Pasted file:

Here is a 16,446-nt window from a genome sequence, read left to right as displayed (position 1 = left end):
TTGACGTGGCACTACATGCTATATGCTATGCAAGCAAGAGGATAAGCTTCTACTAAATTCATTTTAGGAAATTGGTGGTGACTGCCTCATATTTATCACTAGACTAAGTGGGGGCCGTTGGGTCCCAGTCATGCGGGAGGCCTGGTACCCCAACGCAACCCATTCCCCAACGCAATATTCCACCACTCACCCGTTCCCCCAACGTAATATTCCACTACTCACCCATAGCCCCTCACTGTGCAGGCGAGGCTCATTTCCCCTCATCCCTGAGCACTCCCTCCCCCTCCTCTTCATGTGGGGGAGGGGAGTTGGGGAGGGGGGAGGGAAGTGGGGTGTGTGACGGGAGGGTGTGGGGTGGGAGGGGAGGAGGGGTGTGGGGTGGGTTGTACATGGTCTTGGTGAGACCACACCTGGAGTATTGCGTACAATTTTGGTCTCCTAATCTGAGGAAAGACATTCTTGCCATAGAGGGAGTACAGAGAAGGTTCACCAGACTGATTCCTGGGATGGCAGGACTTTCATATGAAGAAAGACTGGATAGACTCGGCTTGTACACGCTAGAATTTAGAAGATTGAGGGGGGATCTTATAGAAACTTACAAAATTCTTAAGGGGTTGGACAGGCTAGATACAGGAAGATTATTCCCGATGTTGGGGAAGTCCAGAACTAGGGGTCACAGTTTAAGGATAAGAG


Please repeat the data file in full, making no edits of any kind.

Here is a 16,446-nt window from a genome sequence, read left to right as displayed (position 1 = left end):
TTGACGTGGCACTACATGCTATATGCTATGCAAGCAAGAGGATAAGCTTCTACTAAATTCATTTTAGGAAATTGGTGGTGACTGCCTCATATTTATCACTAGACTAAGTGGGGGCCGTTGGGTCCCAGTCATGCGGGAGGCCTGGTACCCCAACGCAACCCATTCCCCAACGCAATATTCCACCACTCACCCGTTCCCCCAACGTAATATTCCACTACTCACCCATAGCCCCTCACTGTGCAGGCGAGGCTCATTTCCCCTCATCCCTGAGCACTCCCTCCCCCTCCTCTTCATGTGGGGGAGGGGAGTTGGGGAGGGGGGAGGGAAGTGGGGTGTGTGACGGGAGGGTGTGGGGTGGGAGGGGAGGAGGGGTGTGGGGTGGGTTGTACATGGTCTTGGTGAGACCACACCTGGAGTATTGCGTACAATTTTGGTCTCCTAATCTGAGGAAAGACATTCTTGCCATAGAGGGAGTACAGAGAAGGTTCACCAGACTGATTCCTGGGATGGCAGGACTTTCATATGAAGAAAGACTGGATAGACTCGGCTTGTACACGCTAGAATTTAGAAGATTGAGGGGGGATCTTATAGAAACTTACAAAATTCTTAAGGGGTTGGACAGGCTAGATACAGGAAGATTATTCCCGATGTTGGGGAAGTCCAGAACTAGGGGTCACAGTTTAAGGATAAGAG